According to a Politico report that has scared hell out of the nation and briefly thrown me into agreement with Ross Douthat, a substantial number of House Republicans are considering refusing to raise the debt ceiling. The plan is to use the threat of default and/or federal shutdown to force Obama to agree to spending cuts—cuts he has repeatedly refused to make. That part of the story should be eerily familiar from last year, when maneuvering over the debt ceiling ended in the downgrade of the credit of the United States. Everyone agreed that was a disaster, both for the union and for the Republican caucus. This year, though, will be totally different. Alarming quote after the jump.
I spoke too soon. The House has passed a Senate bill to make permanent the Bush-era tax cuts for individuals making less than $400,000 a year and prevent large cuts to defense and military spending. It was ugly. Congress has not voted on a bill on New Year’s Day since 1951, when it approved spending for the Korean War. That adventure was a resounding success compared to what happened yesterday, when 151 House Republicans voted against a bill that required hail-Mary negotiations even to reach the floor. To give you an idea of what John Boehner had to contend with, here’s Rep. Trey Gowdy of South Carolina:
I have read the bill and can’t find the spending cuts—even with an electron magnifying glass. It’s part medicinal, part placebo, and part treating the symptoms but not the underlying pathology.
Daniel Webster he is not.
Remember on Friday when we declared American politics too selfishly broken to address the basic management of the United States? It turns out we were wrong, because the President and congressional leaders reached a deal on the national debt ceiling last night. The package still needs the support of both houses—including several notoriously intransigent members—but tentatively, maybe even presumably, the lights are going to stay on. “Sausage making is not pretty,” Diane Feinstein told the Times. “But the sausage we have, I think, is a very different sausage from when we started.” And in the end, isn’t that what we all what from our food? Different?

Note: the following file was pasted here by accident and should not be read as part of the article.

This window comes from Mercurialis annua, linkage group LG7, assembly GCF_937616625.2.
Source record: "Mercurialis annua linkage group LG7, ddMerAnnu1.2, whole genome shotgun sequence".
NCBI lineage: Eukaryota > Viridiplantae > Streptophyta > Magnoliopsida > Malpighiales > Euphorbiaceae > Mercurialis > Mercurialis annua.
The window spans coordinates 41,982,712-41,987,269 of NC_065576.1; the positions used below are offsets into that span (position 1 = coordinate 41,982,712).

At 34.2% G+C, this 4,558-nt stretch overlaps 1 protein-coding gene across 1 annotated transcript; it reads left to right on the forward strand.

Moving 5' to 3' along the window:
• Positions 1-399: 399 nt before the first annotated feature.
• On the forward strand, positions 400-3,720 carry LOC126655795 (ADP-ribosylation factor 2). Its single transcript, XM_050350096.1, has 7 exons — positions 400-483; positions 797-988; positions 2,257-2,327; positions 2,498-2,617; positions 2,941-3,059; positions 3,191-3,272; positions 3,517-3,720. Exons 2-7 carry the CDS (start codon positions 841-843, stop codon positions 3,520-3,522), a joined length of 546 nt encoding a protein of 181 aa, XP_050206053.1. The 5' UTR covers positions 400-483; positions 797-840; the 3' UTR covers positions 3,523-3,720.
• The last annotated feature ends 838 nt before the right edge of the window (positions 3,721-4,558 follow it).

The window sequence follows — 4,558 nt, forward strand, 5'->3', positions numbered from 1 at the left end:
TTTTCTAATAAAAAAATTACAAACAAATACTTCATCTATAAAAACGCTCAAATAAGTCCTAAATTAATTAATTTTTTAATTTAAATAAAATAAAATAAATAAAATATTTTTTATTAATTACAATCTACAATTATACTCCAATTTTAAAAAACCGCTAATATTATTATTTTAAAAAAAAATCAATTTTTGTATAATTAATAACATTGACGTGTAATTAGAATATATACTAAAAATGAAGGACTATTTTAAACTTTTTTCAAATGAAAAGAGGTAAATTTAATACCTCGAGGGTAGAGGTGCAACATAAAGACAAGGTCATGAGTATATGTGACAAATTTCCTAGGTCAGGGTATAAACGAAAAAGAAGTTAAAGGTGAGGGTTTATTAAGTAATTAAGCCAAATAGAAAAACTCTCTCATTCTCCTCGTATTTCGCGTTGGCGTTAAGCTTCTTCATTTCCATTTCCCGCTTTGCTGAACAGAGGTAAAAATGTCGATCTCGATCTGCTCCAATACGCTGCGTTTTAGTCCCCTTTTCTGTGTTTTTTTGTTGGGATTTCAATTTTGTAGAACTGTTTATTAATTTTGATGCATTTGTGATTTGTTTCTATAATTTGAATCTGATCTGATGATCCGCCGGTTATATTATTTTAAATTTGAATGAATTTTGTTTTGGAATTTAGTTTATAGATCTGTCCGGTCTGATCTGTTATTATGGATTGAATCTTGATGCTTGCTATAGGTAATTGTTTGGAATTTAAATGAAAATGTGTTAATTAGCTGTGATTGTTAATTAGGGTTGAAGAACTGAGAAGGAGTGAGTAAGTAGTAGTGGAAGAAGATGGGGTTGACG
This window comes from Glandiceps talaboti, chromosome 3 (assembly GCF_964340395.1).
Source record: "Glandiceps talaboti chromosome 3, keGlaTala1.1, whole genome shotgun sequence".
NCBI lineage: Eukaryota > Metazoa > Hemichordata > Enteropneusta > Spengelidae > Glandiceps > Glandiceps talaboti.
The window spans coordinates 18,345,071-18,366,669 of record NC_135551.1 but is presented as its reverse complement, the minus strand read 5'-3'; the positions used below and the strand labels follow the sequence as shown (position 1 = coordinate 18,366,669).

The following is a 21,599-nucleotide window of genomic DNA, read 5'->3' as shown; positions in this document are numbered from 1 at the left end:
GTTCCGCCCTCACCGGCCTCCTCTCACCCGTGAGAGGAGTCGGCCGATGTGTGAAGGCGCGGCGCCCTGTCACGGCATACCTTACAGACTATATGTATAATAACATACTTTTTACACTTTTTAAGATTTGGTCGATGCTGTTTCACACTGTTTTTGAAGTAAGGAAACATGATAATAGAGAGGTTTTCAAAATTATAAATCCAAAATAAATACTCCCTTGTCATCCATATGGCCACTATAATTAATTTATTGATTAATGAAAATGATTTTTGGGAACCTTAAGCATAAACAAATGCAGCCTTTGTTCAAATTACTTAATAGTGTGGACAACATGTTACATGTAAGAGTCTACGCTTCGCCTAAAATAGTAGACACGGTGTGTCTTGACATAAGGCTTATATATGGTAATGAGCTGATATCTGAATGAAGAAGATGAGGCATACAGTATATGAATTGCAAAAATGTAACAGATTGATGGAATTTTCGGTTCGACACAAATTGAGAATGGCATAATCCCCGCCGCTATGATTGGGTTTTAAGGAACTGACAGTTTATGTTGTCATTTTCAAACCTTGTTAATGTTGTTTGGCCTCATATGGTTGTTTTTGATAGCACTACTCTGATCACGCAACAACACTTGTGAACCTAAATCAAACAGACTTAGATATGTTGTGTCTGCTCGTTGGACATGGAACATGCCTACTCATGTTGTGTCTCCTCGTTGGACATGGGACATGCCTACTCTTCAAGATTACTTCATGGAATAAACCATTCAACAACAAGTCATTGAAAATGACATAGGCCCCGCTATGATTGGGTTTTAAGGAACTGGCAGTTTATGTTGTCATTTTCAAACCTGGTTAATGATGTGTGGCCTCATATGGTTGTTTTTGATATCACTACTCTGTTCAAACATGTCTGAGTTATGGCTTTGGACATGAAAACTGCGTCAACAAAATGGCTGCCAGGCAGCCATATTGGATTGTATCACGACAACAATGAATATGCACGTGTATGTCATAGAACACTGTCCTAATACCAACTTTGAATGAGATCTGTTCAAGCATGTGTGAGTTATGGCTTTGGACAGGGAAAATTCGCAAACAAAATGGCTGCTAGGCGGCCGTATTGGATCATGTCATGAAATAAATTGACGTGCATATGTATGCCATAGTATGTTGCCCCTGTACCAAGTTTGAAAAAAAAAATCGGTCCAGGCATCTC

As I write this, my neighbor Greg is watching me from his front stoop, which he does for pretty much the entirety of my workday. Greg is not employed; he receives Social Security disability payments and lives in a state-subsidized apartment, leaving him and his girlfriend free to drink beer on the stoop from 11am to sundown—which, in Missoula this time of year, happens around 9:30. Because my desk is in my window, Greg is under the impression that I spend all my waking hours on the computer. That’s only kind of true; Greg just sees me whenever I’m on the computer because he is always looking, and I am on the computer a lot because that’s my job. As a self-employed person, I pay double Social Security,* so I sometimes imagine that I am covering myself and Greg, too. I try not to, though, because he is super nice. Last night, when he drunkenly greeted me upon my arrival home, he noticed that I was sick and joked that I had caught a computer virus. It was pretty funny, especially for a guy who had been drinking for 10 consecutive hours. It was also infuriating, since I am not just a nerdy shut-in the same age as Greg but also one of the large number of people who work to ensure that he does not die. This is what we call the Problem of Others.
Since July, rumors have circulated that representatives of PhRMA—Pharmaceutical Research and Manufacturers of America, the drug industry’s trade group and lobbying machine—were meeting with President Obama to discuss potential pharmaceutical pricing regulations in health care reform. Back in 1994, when Clinton tried to overhaul the health care system, PhRMA was instrumental in blocking reform and funding a subsequent Republican resurgence in Congress that, among other services to the nation, forced the President to admit to getting a blowjob from a fat girl on television.* The drug industry is one of the largest sources of lobbying money in Congress, and their opposition to Medicare price negotiations has been vigorous and longstanding. During the 2008 campaign, Obama cited such negotiations, along with the importation of inexpensive prescription drugs from Canada, as a major objective of his reform plan. Now, however, a deal has been struck, Medicare negotiations are off the table, and PhRMA has invested $150 million in advertisements supporting the Baucus bill.